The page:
A new study shows tobacco companies increased the nicotine content in cigarettes by about 11% over seven years.
The Harvard School of Public Health looked at data from the Massachusetts Department of Health from 1998 to 2005 and concluded that the nicotine yield per cigarette went up an average of 1.6% a year.
"Cigarettes are finely tuned drug delivery devices, designed to perpetuate a tobacco pandemic," said Howard Koh, an associate dean for public health practice who worked on the analysis. "Yet precise information about these products remains shrouded in secrecy, hidden from the public."
One out of every five deaths in the U.S. is linked to smoking. It is estimated that nine hundred thousand Americans will become addicted in 2007.
The National Cancer Institute and a non-profit anti-smoking group paid for the study. Researchers are presenting their findings later Thursday at Harvard.
Massachusetts is one of three U.S. states to require tobacco companies to submit information about nicotine testing according to its specifications and the only state with data going back to 1997. Harvard did a more in-depth analysis of the state's data and looked at one additional year.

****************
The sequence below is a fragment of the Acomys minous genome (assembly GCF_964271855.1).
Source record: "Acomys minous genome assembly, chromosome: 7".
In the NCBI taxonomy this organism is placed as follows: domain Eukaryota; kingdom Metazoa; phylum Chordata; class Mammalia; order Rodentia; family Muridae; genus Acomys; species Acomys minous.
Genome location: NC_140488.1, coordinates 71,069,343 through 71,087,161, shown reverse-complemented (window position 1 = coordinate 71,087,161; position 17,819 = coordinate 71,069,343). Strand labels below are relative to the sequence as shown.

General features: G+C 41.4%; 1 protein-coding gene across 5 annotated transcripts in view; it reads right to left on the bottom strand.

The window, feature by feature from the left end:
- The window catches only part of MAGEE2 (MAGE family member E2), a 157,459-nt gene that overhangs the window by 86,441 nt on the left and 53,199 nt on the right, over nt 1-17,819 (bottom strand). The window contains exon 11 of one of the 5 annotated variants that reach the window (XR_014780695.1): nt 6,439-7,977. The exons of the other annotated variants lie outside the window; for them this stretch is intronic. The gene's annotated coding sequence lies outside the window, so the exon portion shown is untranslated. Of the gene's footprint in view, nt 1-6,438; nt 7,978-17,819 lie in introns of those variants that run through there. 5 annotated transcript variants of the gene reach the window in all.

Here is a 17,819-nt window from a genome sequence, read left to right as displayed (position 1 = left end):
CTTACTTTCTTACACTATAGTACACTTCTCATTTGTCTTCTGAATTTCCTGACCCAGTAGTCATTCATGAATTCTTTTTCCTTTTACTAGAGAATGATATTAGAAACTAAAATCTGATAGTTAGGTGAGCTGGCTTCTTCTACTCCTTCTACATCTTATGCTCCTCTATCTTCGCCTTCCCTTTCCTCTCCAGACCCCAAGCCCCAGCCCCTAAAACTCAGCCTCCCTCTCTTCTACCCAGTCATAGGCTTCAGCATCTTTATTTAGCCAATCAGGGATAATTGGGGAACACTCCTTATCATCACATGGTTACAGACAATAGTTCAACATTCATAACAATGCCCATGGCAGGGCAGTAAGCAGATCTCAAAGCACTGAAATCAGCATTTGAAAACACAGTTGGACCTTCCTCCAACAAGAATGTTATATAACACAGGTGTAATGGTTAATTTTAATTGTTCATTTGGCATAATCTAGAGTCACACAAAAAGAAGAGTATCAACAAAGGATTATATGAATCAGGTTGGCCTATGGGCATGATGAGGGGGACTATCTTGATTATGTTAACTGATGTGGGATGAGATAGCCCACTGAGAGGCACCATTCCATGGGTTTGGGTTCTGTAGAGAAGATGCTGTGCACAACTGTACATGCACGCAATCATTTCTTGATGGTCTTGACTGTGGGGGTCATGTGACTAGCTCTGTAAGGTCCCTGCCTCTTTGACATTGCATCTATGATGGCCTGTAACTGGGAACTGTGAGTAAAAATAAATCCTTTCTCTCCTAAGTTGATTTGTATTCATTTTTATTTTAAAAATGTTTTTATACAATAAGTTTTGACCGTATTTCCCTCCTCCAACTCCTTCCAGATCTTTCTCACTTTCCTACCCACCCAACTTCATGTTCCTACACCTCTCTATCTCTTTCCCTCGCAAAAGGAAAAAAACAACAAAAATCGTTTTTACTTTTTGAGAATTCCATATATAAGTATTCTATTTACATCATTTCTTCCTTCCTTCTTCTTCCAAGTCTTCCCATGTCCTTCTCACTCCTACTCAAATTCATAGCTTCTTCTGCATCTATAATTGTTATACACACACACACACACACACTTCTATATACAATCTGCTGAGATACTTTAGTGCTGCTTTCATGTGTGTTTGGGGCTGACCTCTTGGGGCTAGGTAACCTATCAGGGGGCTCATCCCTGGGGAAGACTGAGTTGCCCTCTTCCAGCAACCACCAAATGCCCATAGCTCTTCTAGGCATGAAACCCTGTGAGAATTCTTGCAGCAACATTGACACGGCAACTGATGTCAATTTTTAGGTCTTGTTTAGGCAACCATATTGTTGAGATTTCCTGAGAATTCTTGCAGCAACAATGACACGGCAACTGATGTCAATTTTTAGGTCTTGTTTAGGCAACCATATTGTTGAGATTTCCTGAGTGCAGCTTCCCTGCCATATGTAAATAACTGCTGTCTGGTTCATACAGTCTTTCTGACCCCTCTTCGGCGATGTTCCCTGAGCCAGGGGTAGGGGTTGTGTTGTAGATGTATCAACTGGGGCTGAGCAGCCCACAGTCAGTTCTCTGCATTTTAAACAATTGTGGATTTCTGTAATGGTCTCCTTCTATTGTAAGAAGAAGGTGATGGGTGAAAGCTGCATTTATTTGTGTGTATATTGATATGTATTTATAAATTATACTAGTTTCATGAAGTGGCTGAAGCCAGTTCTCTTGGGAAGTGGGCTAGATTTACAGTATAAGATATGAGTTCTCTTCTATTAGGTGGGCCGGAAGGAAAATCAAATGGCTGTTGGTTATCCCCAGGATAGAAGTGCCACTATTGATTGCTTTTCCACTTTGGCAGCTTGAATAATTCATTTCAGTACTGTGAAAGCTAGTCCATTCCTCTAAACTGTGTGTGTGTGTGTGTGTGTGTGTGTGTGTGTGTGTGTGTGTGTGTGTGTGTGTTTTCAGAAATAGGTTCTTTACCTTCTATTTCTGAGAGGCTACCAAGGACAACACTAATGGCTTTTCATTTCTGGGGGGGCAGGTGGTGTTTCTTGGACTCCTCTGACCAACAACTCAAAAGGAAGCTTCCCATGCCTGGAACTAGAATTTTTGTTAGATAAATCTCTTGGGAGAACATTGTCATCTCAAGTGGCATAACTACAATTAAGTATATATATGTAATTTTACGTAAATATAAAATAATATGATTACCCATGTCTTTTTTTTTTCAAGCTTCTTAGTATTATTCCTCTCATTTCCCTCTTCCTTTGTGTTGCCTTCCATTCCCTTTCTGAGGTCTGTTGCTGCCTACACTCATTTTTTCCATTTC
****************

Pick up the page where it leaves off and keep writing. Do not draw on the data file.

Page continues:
The health department study released last October examined nicotine levels in more than 100 brands over a six-year period. The study showed a steady climb in the amount of nicotine delivered to smokers' lungs and said the higher nicotine levels made it easier to get hooked on cigarettes and harder to quit.
Gregory Connolly, head of the Tobacco Control Research Program at the Harvard School of Public Health, said the increase found in Harvard's study is due primarily to an increase in nicotine in the raw tobacco used in the cigarettes.
"There's something going on either with the type of tobacco they're using or the addition of more nicotine to the reconstituted tobacco. We just don't know," Connolly said.
He also said the findings call into question whether the tobacco industry is living up to its 1998 agreement with states that it would launch a campaign to reduce smoking by young people. "If that same industry turns around and advances the availability of nicotine in the product, you may not get fewer kids smoking," he said.
Cigarette manufacturers disputed the findings of both studies. Cigarette manufacturer Philip Morris said data reported to the state by the company shows nicotine yields for Marlboro cigarettes were the same in 2006 and 1997.
The company said the data reflect random variations in cigarette nicotine yields, both upward and downwards, and that variations are not consistent.